Sarah uncovers the story of a new movie called Retreat, that’s going to be the first British film with a deaf director and an all-deaf cast.
Over the past few years, more and more short films have been produced in British Sign Language. This hasn’t gone completely under the radar. In 2017, the short film The Silent Child won an Oscar for its portrayal of a young girl learning how to sign. But it’s only now, in 2020, that a feature film is being made in British Sign Language.
Retreat is written and directed by award-winning deaf director Ted Evans. Evans began his career working for a small production company. He then became a researcher for the BBC’s long-running deaf programme See Hear and worked his way up to being a director for the show. He’s won many awards for his short films and was longlisted for a BAFTA for his short film To Know Him, a story about a grieving woman trying to contact her deaf partner’s estranged hearing father. In 2012, he was chosen to write and direct the short film Look Up for the London Paralympics opening ceremony. Retreat is his debut feature and is currently in pre-production.
The movie isn’t just the first feature film in British Sign Language, it’s also the first British film with a deaf director and an all deaf-cast. It’s being made by 104 Films and Escape Films, and financed by iFeatures, a low-budget film development programme that awards money to directors and producers who haven’t made a feature film (albeit a programme currently under threat). Retreat’s story and unique viewpoint made it stand out from hundreds of other applicants for the programme.
The story centres on Matt, a young man, who’s grown up in an all deaf commune and starts to question its practices. The commune’s ethos is to separate itself from the hearing world. But the once naive Matt challenges the way the system works. He discovers a dark secret at the core of the community which shows just how far Mia, the commune’s leader, is prepared to go to preserve their way of life. Matt is faced with an agonising decision: remain in a community he no longer trusts, or leave and risk the commune’s potential destruction.
Retreat is loosely based on Evans’ short film of the same name. He’s had the idea of making a feature film about a deaf commune with a Machiavellian leader for years, but decided that it would be sensible to try it as a short film first. Many of the key elements are the same, but Evans’ short film is from the perspective of someone who has just arrived at the commune. Originally, the feature was also going to be from an outsider’s perspective, but the story wasn’t working, particularly when Evans changed the ending. Evans and the team behindi decided that they could make a much more powerful film if they focused on someone who had lived in the community their whole life and then discovered its dark secrets.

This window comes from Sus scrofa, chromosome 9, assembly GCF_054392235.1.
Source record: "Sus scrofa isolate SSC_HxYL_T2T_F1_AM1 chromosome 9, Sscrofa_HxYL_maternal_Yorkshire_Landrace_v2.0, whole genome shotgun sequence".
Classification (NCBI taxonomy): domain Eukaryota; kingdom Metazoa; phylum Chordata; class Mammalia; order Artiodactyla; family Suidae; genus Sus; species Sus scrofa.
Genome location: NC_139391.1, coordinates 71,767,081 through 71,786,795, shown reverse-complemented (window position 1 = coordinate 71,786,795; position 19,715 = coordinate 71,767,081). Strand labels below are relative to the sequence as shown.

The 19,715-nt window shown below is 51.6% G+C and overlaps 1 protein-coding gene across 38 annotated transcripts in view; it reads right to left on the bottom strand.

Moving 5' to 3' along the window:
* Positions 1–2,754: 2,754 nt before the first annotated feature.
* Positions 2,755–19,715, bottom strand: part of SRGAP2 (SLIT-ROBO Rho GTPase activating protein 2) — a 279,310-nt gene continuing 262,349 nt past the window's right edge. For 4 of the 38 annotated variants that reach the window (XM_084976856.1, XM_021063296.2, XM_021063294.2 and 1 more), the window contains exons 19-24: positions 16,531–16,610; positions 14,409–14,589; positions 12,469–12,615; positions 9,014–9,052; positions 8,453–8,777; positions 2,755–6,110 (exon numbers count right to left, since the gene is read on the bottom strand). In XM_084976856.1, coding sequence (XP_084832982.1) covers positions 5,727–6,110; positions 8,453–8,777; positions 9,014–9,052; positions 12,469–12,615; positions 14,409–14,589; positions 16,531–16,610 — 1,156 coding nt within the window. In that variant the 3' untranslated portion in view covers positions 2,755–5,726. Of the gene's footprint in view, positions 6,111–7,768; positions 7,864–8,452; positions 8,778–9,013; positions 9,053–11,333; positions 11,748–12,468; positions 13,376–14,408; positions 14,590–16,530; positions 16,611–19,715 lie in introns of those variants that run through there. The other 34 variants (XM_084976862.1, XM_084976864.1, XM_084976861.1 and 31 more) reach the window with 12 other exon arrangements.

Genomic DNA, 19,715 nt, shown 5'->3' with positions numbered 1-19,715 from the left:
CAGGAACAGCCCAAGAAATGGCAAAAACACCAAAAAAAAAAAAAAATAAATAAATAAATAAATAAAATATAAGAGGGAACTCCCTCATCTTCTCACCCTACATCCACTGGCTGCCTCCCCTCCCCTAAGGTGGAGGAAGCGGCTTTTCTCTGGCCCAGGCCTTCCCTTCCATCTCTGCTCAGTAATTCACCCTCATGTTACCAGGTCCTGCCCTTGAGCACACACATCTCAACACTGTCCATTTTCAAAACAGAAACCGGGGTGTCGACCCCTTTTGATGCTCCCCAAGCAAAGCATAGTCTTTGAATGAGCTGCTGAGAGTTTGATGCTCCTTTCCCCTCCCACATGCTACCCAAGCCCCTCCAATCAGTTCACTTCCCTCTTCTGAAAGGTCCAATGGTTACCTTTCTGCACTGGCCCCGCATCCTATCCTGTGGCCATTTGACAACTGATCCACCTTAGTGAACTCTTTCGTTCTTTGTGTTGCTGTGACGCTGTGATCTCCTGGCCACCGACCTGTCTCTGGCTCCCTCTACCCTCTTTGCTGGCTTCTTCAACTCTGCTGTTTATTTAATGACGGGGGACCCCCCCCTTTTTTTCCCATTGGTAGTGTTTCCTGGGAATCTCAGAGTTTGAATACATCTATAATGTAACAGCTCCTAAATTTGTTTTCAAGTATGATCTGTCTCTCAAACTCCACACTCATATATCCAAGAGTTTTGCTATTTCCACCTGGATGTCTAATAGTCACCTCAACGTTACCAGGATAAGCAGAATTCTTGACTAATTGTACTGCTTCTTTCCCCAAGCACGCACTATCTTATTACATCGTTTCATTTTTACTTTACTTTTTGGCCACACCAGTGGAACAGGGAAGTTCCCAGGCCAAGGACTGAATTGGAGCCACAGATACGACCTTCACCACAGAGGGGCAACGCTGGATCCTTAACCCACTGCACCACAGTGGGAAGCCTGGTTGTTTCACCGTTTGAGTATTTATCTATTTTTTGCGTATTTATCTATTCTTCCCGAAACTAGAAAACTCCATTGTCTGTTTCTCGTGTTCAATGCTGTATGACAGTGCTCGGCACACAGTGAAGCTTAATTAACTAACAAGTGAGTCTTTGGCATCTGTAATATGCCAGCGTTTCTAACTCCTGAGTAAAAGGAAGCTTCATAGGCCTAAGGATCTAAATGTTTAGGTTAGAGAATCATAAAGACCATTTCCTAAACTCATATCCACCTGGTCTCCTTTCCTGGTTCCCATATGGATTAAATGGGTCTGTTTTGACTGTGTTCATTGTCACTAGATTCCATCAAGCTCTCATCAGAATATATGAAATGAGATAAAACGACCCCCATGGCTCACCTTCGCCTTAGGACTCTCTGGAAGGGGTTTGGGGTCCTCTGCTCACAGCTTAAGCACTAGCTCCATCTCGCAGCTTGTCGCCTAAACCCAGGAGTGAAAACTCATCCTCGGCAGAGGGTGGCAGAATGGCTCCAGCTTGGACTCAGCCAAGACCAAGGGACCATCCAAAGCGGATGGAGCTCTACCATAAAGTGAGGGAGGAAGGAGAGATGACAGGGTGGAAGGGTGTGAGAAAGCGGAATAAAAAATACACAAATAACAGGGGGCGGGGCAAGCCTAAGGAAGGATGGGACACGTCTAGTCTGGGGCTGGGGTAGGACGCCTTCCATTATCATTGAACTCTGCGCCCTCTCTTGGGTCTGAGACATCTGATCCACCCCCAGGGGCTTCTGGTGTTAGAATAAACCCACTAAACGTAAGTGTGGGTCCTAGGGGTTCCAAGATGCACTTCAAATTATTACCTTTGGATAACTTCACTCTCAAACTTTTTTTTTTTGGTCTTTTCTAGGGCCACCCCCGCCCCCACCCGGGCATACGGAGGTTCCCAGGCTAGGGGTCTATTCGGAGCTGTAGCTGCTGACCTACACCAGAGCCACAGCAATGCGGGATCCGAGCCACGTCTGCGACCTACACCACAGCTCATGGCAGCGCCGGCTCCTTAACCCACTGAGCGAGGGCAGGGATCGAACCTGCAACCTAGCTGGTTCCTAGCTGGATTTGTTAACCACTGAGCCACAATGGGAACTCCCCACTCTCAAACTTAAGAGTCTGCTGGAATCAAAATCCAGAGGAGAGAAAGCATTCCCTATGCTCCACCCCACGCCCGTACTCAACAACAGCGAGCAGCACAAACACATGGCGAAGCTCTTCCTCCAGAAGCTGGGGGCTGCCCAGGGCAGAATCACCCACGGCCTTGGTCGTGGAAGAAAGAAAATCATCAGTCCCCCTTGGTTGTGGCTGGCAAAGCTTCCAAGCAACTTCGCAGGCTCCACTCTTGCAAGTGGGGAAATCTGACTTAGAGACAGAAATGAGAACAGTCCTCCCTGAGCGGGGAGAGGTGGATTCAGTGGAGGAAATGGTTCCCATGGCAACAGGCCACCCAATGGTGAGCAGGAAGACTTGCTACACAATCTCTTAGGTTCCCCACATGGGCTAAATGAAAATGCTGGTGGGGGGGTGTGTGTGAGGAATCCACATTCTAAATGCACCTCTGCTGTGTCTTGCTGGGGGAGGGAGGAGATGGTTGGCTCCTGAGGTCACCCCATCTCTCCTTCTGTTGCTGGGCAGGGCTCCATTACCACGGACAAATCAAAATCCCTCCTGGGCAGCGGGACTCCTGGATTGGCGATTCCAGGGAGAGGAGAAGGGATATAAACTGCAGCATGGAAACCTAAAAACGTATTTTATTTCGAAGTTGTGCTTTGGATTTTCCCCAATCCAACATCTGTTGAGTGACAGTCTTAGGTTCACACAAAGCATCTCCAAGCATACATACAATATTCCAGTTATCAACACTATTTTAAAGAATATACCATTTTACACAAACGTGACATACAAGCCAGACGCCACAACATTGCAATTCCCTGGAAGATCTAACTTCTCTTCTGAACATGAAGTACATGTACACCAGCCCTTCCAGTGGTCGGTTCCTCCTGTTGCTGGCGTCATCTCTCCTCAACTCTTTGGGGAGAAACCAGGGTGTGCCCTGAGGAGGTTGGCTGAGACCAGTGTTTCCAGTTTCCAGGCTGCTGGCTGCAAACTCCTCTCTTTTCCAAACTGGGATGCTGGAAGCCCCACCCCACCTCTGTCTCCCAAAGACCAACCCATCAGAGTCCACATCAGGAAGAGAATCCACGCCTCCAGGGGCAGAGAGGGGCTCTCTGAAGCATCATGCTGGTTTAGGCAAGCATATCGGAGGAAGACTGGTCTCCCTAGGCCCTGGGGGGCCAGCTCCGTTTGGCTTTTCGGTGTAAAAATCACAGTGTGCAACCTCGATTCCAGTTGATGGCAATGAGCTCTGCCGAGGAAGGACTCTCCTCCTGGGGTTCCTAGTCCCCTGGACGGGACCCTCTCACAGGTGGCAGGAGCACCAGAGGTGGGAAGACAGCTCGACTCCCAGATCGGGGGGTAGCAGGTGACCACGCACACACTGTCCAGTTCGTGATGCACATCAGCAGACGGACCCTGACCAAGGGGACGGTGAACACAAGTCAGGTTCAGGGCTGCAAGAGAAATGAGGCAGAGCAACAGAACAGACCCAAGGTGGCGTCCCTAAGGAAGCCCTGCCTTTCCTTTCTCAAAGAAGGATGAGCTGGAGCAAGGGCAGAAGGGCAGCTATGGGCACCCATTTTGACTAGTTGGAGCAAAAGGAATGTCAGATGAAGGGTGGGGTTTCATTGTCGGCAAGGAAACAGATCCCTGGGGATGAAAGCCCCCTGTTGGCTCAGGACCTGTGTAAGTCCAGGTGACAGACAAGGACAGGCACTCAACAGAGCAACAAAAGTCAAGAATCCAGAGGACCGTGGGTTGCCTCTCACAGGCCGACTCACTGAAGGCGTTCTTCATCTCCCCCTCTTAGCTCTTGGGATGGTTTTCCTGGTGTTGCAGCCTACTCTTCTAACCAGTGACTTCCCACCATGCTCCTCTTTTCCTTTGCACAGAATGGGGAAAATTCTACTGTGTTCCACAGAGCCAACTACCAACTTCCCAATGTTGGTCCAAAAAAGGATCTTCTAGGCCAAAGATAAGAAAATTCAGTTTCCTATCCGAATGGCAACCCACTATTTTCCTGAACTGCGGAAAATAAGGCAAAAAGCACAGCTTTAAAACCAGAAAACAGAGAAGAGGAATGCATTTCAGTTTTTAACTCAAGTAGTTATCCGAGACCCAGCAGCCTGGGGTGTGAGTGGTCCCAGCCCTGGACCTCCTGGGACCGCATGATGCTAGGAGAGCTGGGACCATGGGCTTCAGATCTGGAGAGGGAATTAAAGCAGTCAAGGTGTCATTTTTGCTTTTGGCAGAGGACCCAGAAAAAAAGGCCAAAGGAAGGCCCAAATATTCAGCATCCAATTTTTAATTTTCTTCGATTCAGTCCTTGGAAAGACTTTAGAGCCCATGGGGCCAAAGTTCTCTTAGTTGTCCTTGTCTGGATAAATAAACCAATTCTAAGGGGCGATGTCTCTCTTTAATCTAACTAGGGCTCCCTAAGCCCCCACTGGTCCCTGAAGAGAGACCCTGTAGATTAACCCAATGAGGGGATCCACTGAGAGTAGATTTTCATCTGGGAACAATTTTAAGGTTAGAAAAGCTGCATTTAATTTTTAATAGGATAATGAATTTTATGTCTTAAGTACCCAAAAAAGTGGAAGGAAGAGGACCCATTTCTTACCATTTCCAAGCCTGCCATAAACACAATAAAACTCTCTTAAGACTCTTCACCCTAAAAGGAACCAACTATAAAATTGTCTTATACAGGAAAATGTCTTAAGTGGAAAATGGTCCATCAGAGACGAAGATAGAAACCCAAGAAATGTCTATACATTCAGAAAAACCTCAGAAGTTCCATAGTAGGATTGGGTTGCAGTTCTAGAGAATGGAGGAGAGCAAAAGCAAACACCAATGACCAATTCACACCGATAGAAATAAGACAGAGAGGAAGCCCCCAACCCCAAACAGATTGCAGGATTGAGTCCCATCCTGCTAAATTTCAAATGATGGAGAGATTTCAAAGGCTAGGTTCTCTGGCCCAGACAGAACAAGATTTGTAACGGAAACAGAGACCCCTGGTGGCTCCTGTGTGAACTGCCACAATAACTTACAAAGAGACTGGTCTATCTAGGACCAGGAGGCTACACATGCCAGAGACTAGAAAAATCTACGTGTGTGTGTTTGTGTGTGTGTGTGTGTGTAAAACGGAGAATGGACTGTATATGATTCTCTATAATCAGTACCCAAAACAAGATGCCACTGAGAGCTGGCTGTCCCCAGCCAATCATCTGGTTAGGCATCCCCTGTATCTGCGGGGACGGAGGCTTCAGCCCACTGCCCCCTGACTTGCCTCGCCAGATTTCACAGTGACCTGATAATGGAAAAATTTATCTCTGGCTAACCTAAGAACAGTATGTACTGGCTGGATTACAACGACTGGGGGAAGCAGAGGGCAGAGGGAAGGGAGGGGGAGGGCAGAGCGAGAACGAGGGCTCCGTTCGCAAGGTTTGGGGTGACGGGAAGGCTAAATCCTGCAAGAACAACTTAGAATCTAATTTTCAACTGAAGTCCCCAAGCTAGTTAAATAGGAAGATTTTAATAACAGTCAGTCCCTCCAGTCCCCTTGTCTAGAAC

The film will start shooting in late 2020. Preparing to make the film requires a different mindset than working on an ordinary feature. Before they start shooting, the team needs to consider the practical and creative elements that go into making a film in British Sign Language. Producer Michelle Stein told me a little about it. “The script will be translated from English into Sign Language and then back into English again for the benefit of the hearing crew, producers and execs. The process of translation will involve the actors, director and a language specialist. The director and director of photography also have to visually plan the film in a very detailed way as Sign Language is a visual language so framing and camera moves need to be carefully planned because our options in the edit will be more limited than a film in which the dialogue is heard.”
They are also planning on having several interpreters on set. This will ensure that the deaf and hearing crews, and the director, actors and producers can understand each other and everything that’s going on. The low budget nature of the film means that they’re limited in how much they can do. Stein stated that they had to make a few compromises in their vision for the story. “As we’re an iFeature our budget is very small so as we travel towards production we need to streamline the script.” The need to balance money and creativity is something they have in common with a lot of indie films.
That hasn’t been the only challenge. The film requires a lot of deaf actors, but few deaf individuals go into acting. Stein explained the situation. “In the UK, there is a vibrant deaf theatre scene, but the pool of talent is obviously very limited. This is a systemic social problem in that we should be encouraging anyone interested in acting to get into it and providing opportunities for development.”
In terms of the casting process, the team wanted to make it easier for deaf actors to audition. So Evans took time out of his schedule to record a casting video in British Sign Language. They didn’t just want to have a written document in English in case an actor’s primary means of communication was sign language. Evans has a history of casting actors with little experience and getting a great performance out of them. Jemma Joyce, the star of Evans’ short film To Know Him, was relatively inexperienced but delivered a compelling performance. So there’s every possibility that they will discover a terrific new talent in casting Retreat.
The film is obviously targeted towards those in the deaf community, but there’s a huge desire for it to have a crossover appeal. After all, the idea of questioning a system you previously accepted is something almost everyone can relate to. Given Evans’ previous success, there’s every reason to believe that Retreat will be critically acclaimed. The hope is that it will inspire others and be the first of many feature-length films in British Sign Language.
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